Another mass shooting

Shooting
by D.C. Innes

Posted on Monday, October 5, 2015, at 5:03 pm

It was a couple of days before we could piece together the details surrounding the mass shooting at Umpqua Community College in Roseburg, Ore.: the shooter’s identity; his background, motives, and mental health; the number and names of the slain and wounded; and the murder weapons and how the killer obtained them. But it was just a few hours after the first shots that President Obama was scolding the nation with his fatherly displeasure over our unwillingness to support stricter gun control laws.

He expressed the puzzled anger that many of us feel: “Somehow this has become routine.” But for Obama, the “somehow” is not a question. He believes Americans frequently massacre each other because our easy access to guns, unique in the industrialized world (if you ignore Switzerland), allows it. If we tighten gun access, he says, we will disarm the mentally ill and the emotionally disturbed “angry young men.”

But the “somehow” is much more complicated. Why are these mass murderers largely white young men? Why these white young men? Why now and not 50 years ago? We have always had guns but we have not always had gun massacres. What kind of family lives, community lives, and religious lives did these killers have? Is there a significant pattern in their mental health or criminal or disciplinary records? How many of them used illegally obtained weapons or did not personally own their weapons? How many used handguns or rifles, automatic or semi-automatic guns? How many incidents occurred in states with strict gun control laws or in “gun-free zones”?

If we ban guns, will killers bent on slaughter use explosives? The Columbine killers came prepared with a 20-pound propane bomb, and the Colorado cinema killer rigged his apartment with homemade devices.

After the UC Santa Barbara killings, Obama expressed his frustration that society was not willing to take the “basic steps to keep guns out of the hands of people who can do just unbelievable damage.” But identifying those sociopathic needles in the national haystack is impossible short of totalitarian government control. They look a lot like hay. The president’s dry-up-the-guns approach would require a New York City–style virtual ban on legal gun ownership, as in the massacre-free countries that Obama recommended for our consideration.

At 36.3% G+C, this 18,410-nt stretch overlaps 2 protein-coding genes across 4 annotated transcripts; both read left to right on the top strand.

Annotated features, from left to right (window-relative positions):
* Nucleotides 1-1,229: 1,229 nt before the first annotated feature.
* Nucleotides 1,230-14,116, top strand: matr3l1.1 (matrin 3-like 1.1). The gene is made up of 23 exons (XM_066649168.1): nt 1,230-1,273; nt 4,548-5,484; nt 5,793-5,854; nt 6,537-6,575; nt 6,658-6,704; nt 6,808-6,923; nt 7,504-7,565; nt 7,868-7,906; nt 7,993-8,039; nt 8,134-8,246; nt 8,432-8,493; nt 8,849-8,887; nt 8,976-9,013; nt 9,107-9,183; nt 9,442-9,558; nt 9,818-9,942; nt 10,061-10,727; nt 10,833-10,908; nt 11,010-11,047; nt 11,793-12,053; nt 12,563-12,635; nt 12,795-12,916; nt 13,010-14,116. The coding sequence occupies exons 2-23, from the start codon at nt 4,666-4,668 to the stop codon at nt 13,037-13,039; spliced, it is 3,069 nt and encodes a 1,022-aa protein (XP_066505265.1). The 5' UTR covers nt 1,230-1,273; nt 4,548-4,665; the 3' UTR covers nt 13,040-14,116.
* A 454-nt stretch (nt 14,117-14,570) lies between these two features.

What strikes me in this sad regularity of public shootings is not any generic gun violence but the extremely unstable people who want to kill crowds of strangers. Whether it is by guns (legal or illegal), knives, or explosives is secondary. W. Bradford Wilcox at National Review sees a pattern of fatherless homes among these killers: divorces, absent fathers, and mothers never having married. That’s something to consider before depriving law-abiding Americans of their right to self-defense.

Political leaders would be wiser to focus on the family, to make a habit of examining more closely the nation’s laws and policies for their effect on that cradle of character, community, and religion. Even marginally good families are much less likely to produce isolated, angry, murderous young men and much more likely to intervene successfully in ways that are impossible for a government of a free people.

D.C. Innes

D.C. is associate professor of politics at The King's College in New York City and co-author of Left, Right, and Christ: Evangelical Faith in Politics (Russell Media). Follow D.C. on Twitter @DCInnes1.

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